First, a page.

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Logo of nihpaAbout Author manuscriptsSubmit a manuscriptNIH Public Access; Author Manuscript; Accepted for publication in peer reviewed journal;
Nature. Author manuscript; available in PMC Jul 24, 2013.
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PMCID: PMC3721348
NIHMSID: NIHMS377833

The accessible chromatin landscape of the human genome

Abstract

DNaseI hypersensitive sites (DHSs) are markers of regulatory DNA and have underpinned the discovery of all classes of cis-regulatory elements including enhancers, promoters, insulators, silencers, and locus control regions. Here we present the first extensive map of human DHSs identified through genome-wide profiling in 125 diverse cell and tissue types. We identify ~2.9 million DHSs that encompass virtually all known experimentally-validated cis-regulatory sequences and expose a vast trove of novel elements, most with highly cell-selective regulation. Annotating these elements using ENCODE data reveals novel relationships between chromatin accessibility, transcription, DNA methylation, and regulatory factor occupancy patterns. We connect ~580,000 distal DHSs with their target promoters, revealing systematic pairing of different classes of distal DHSs and specific promoter types. Patterning of chromatin accessibility at many regulatory regions is choreographed with dozens to hundreds of co-activated elements, and the trans-cellular DNaseI sensitivity pattern at a given region can predict cell type-specific functional behaviors. The DHS landscape shows signatures of recent functional evolutionary constraint. However, the DHS compartment in pluripotent and immortalized cells exhibits higher mutation rates than that in highly differentiated cells, exposing an unexpected link between chromatin accessibility, proliferative potential and patterns of human variation.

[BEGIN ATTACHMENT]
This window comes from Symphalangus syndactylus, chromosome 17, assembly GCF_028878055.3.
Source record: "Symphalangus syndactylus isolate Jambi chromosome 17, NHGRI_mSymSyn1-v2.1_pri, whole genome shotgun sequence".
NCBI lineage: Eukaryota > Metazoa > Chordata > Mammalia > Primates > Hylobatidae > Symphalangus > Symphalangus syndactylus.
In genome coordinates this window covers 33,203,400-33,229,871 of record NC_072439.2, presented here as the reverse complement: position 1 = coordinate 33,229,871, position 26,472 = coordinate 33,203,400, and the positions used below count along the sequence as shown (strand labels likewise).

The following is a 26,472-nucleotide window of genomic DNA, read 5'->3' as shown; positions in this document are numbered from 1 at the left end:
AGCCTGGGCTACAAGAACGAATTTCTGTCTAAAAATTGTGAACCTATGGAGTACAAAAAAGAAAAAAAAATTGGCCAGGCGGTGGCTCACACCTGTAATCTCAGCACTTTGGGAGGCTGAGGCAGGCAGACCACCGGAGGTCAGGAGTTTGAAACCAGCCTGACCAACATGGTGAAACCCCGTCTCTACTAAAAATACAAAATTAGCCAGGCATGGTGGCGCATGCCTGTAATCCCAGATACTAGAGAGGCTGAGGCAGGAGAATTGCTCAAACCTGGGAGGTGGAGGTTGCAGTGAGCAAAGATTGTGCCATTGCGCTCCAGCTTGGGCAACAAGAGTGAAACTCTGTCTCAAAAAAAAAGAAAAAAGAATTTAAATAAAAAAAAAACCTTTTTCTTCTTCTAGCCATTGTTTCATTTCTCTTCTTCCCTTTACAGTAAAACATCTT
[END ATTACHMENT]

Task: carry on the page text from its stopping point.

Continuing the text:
INTRODUCTION

Cell-selective activation of regulatory DNA drives the gene expression patterns that shape cell identity. Regulatory DNA is characterized by the cooperative binding of sequence-specific transcriptional regulatory factors in place of a canonical nucleosome, leading to a remodeled chromatin state characterized by markedly heightened accessibility to nucleases1. DNaseI hypersensitive sites (DHSs) in chromatin were first identified over 30 years ago, and have since been extensively leveraged to map regulatory DNA regions in diverse organisms2. DNaseI hypersensitivity is the sine qua non of all defined classes of active cis-regulatory elements including enhancers, promoters, silencers, insulators, and locus control regions 2-4. Because DNaseI hypersensitivity overlies cis-regulatory elements directly and is maximal over the core region of regulatory factor occupancy, it enables precise delineation of the genomic cis-regulatory compartment. DHSs are flanked by nucleosomes, which may acquire histone modification patterns that reflect the functional role of the adjoining regulatory DNA, such as the association of histone H3 lysine 4 trimethylation (H3K4me3) with promoter elements5. Recent advances have enabled genome-scale mapping of DHSs in mammalian cells6, 7, laying the foundations for comprehensive catalogues of human regulatory DNA.

General features of the accessible chromatin landscape